Legal precedent (Feist Publications, Inc. v. Rural Telephone Service Company, Inc., 111 S.Ct. 1282, 1287-88 (1991)) gives photographers (and others) the following rights:
the right to reproduce work in copies (reproductive right);
the right to produce derivative works based on the copyrighted works (adaptive right);
the right to distribute copies of the work (distribute right);
the right to display the copyrighted work publicly (display right);
the right to claim authorship of the work and to prevent the use of his or her name as the author of the work she or she did not create (attribution right); and
the right to prevent the use of his or her name as the author of a distortion of the work and to prevent destruction of the work (integrity right).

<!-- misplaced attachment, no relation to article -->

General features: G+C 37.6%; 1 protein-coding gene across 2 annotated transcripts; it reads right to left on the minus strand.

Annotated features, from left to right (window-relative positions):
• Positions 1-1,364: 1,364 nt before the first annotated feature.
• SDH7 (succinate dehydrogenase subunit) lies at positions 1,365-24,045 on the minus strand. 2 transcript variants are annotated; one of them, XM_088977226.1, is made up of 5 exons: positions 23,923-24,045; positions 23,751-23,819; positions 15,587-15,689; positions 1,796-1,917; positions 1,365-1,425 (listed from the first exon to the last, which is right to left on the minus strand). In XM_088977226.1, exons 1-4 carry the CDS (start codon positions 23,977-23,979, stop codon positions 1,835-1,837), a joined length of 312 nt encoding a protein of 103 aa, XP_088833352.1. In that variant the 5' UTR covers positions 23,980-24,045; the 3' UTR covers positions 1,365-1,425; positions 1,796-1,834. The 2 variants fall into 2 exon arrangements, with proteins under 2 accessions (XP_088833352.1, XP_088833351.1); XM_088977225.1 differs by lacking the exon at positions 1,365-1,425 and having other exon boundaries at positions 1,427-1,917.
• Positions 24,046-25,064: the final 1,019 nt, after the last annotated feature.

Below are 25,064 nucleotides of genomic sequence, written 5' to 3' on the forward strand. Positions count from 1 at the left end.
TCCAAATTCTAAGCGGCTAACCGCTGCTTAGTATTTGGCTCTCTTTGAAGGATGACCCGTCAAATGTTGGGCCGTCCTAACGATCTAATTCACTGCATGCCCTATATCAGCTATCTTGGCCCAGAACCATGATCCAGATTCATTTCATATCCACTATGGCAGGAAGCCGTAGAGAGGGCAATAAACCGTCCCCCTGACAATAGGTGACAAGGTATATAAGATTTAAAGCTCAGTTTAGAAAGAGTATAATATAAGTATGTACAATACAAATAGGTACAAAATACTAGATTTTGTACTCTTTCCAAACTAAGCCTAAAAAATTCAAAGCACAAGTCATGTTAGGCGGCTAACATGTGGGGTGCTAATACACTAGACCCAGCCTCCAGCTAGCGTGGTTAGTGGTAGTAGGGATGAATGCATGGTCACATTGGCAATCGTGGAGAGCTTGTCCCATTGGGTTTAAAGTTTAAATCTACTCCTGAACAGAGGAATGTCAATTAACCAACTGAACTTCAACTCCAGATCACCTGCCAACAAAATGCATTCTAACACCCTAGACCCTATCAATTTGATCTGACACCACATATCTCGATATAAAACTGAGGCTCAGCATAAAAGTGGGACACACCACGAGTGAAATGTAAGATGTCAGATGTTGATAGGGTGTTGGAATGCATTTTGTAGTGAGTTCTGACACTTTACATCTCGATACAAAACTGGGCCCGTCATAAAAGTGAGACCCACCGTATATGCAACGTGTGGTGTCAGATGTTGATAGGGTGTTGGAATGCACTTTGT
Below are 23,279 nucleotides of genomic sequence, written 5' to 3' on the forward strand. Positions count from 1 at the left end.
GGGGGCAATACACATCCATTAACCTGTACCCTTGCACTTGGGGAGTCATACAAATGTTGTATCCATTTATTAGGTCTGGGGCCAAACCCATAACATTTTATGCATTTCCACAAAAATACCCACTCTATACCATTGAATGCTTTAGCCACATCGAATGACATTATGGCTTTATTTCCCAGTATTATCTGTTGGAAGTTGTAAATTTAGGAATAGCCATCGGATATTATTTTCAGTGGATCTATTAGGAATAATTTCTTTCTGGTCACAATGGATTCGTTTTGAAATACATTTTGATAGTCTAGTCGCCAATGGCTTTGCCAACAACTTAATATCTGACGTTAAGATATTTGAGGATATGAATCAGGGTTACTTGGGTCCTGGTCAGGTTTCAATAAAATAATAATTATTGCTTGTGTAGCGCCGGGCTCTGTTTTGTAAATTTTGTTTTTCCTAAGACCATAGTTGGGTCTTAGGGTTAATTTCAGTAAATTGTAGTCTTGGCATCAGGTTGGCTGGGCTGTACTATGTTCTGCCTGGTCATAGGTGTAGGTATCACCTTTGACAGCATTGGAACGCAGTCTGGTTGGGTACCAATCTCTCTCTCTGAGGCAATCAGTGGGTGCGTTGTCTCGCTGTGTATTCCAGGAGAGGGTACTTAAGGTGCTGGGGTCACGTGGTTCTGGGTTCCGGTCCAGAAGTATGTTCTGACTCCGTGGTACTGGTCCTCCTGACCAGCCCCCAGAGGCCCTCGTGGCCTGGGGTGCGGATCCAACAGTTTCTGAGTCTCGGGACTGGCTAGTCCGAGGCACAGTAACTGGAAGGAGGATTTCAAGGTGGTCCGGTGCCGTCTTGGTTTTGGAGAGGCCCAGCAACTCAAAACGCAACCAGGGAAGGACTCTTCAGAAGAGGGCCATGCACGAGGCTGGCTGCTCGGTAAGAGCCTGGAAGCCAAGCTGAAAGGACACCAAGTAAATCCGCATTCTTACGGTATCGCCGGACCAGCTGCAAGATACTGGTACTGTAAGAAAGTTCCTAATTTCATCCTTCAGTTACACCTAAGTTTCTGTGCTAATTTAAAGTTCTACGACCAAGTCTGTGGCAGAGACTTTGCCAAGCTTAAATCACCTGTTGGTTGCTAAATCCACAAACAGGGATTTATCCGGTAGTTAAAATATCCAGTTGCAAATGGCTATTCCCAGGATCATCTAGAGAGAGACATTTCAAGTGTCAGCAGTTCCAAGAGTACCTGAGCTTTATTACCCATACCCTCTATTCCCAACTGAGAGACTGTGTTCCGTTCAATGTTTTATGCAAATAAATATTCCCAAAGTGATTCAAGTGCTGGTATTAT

Copyright protection subsists from the time the work is created in fixed form. The copyright in the work of authorship immediately becomes the property of the author who created the work. Only the author or those deriving their rights through the author can rightfully claim copyright.
In the case of works made for hire, the employer and not the employee is considered to be the author. Section 101 of the copyright statute defines a "work made for hire" as:
a work prepared by an employee within the scope of his or her employment; or
a work specially ordered or commissioned for use as a contribution to a collective work, as a part of a motion picture or other audiovisual work, as a translation, as a supplementary work, as a compilation, as an instructional text, as a test, as answer material for a test, or as an atlas, if the parties expressly agree in a written instrument signed by them that the work shall be considered a work made for hire.